LAS VEGAS — Pete Buttigieg is pitching himself as a rare Democrat who can win over GOP voters in a general election, a Midwesterner whose message of national unity and healing can convert President Donald Trump’s supporters into “future former Republicans.”
The phrase is a staple of Buttigieg’s stump speech, usually drawing cheers from his growing crowds. He bolsters it in a new TV ad in Nevada, telling voters his campaign sees “Democrats hungry to win, independent voters who had been turned off by our politics, Republicans tired of trying to look their kids in the eye and explain this presidency, all standing together.”
But national polls suggest Buttigieg doesn't have much appeal to Republicans in a one-on-one race against Trump, a data point that clashes with an important part of his courtship of Democratic primary voters. Trump retains overwhelming support among Republicans and is cruising to renomination.
Though Trump is toxic to Democrats and vulnerable among independents, his high party approval rating suggests GOP voters aren't shopping for alternatives inside or outside the tent, despite the wishes of many critics.
Buttigieg earned the support of just 5 percent of self-identified Republican voters in a potential matchup with Trump, who garnered 92 percent in a new NPR/PBS NewsHour/Marist survey taken after Buttigieg tied for first (with Bernie Sanders) in Iowa and finished second in New Hampshire.
His rivals didn't fare much better with Republicans — Mike Bloomberg had 8 percent, Joe Biden had 7 percent, and Sanders and Amy Klobuchar had 6 percent each. Overall, Biden performed best against Trump with 6-point lead; Buttigieg led Trump by 2 points, within the poll’s margin of error.
A new NBC/Wall Street Journal poll out Tuesday found Buttigieg winning just 9 percent of Republicans in a one-on-one race with Trump. Sanders also had 9 percent, while Biden had 10 percent. Overall, Biden led Trump by 8 points, while Sanders and Buttigieg each led the president by 4 points.
In 2016, Hillary Clinton won 8 percent of Republican while Trump won 88 percent, according to exit polls.
In new swing-state polls testing how Democrats perform against Trump, released Thursday by Quinnipiac, Buttigieg carried 6 percent of Republicans in Michigan, 5 percent of Republicans in Pennsylvania and 4 percent of Republicans in Wisconsin. Overall, Buttigieg performed a bit worse than the strongest Democrats against Trump in the battleground states, leading by 1 point in Michigan and 4 points in Pennsylvania, while trailing by 8 points in Wisconsin.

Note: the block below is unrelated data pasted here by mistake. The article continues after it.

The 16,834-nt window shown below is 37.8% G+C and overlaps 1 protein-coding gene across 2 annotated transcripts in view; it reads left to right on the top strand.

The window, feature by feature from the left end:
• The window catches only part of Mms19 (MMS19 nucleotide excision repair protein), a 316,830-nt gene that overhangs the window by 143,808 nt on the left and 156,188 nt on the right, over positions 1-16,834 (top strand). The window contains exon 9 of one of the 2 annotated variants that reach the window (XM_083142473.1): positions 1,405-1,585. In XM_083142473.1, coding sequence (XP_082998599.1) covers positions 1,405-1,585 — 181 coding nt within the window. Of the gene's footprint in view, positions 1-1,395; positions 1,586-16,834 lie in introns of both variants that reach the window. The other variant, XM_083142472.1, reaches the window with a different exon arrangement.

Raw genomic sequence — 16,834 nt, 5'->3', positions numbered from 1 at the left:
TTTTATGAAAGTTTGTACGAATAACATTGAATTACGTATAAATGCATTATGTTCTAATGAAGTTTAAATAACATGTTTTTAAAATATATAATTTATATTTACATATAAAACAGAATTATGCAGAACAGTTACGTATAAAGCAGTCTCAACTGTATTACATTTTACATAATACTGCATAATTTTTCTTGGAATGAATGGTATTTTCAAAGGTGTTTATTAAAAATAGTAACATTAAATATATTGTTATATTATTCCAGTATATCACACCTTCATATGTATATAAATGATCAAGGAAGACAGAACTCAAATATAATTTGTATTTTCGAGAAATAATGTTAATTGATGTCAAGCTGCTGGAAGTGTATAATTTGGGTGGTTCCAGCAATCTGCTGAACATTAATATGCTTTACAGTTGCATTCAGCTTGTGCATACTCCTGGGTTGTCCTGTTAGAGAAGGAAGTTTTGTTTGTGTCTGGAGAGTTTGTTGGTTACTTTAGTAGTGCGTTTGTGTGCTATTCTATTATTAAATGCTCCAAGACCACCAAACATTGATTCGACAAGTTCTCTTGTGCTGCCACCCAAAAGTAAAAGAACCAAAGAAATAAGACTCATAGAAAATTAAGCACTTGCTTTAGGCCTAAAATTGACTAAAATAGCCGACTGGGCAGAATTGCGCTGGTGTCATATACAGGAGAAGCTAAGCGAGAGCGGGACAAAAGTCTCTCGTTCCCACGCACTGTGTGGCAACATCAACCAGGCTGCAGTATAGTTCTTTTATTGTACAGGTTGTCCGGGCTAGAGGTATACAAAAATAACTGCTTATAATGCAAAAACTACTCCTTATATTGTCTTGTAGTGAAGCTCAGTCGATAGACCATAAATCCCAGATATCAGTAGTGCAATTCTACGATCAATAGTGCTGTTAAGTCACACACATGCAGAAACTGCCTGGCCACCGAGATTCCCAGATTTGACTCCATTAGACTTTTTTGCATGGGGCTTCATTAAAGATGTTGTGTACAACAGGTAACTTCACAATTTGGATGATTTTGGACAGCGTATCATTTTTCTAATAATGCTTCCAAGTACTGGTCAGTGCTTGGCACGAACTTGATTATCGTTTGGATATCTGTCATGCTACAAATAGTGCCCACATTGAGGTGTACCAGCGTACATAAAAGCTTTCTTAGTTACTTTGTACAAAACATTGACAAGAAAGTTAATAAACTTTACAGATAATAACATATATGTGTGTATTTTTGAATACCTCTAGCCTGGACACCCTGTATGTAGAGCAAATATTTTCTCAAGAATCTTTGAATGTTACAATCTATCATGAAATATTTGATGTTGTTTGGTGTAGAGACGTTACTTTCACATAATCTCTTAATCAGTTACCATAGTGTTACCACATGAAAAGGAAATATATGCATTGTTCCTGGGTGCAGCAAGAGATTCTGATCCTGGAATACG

Even though Buttigieg lacks GOP appeal in surveys, many Democrats believe he's electable, which helps him in the race for the nomination ahead of tougher contests in Nevada and South Carolina.
“He has integrity, he has good ideas, and moderate enough positions that I think he's electable,” said Nikki Levin of central Massachusetts, who plans to vote for Buttigieg in the state's March 3 primary. By contrast, she said she worries that Sanders and Elizabeth Warren are “too far left for the general electorate.”
In Iowa, where Buttigieg achieved a groundbreaking delegate victory, entrance polls found that nearly two-thirds of caucusgoers were more motivated to pick a candidate who can defeat Trump than one who’s closest to them on issues. Buttigieg finished a close second in New Hampshire, where exit polls found that he outpaced all rivals with voters focused on defeating Trump.
A Buttigieg campaign aide noted that he won 21 of the 31 Iowa counties that flipped from President Barack Obama to Trump in 2016, and pointed to a New York Times/Siena survey of Iowa heading into the caucuses that showed Buttigieg performing among the best in the Democratic field with Republicans against Trump. (The survey still found him losing the state to Trump by 1 point.)
"Pete won in places that voted for Donald Trump in 2016, showing that voters turned off by this president are looking for a new generation of leadership," Buttigieg spokesman Ben Halle told NBC News. "In New Hampshire, Pete did the best in areas that saw the highest increases in turnout between 2016 and 2020, proving that he can expand the Democratic electorate in November."
The findings point to a disconcerting reality for Trump’s critics, many of whom hope Republicans will break with Trump in the November election and deny him four more years. While many Trump allies are privately aghast at some of his actions and words — with others publicly conceding he’s a poor role model for young people — they are still willing to support him to keep Democrats from power.
The lack of interest among voters in crossing party lines this fall indicates that the 2020 election will turn on which side can mobilize its base and appeal to independents. Sanders has a different theory of electability — one that hinges less on converting Trump voters than on mobilizing Americans who are disenchanted with the system and want a president who'll disrupt it.
Caleb Green, 26, an attorney in Las Vegas who is deciding between Warren and Sanders, said he's skeptical of Buttigieg’s pitch to Republicans and centrists.
“For some people it’s effective, but not for me personally," Green said at a Buttigieg address to the Black Law Students Association forum at the University of Nevada, Las Vegas. "I don’t believe that argument. A lot of things had to happen in 2016 for Donald Trump to win. He won in Michigan and Pennsylvania by very small margins. ...
"We should just put the best candidate forward, the person who best represents the Democratic Party."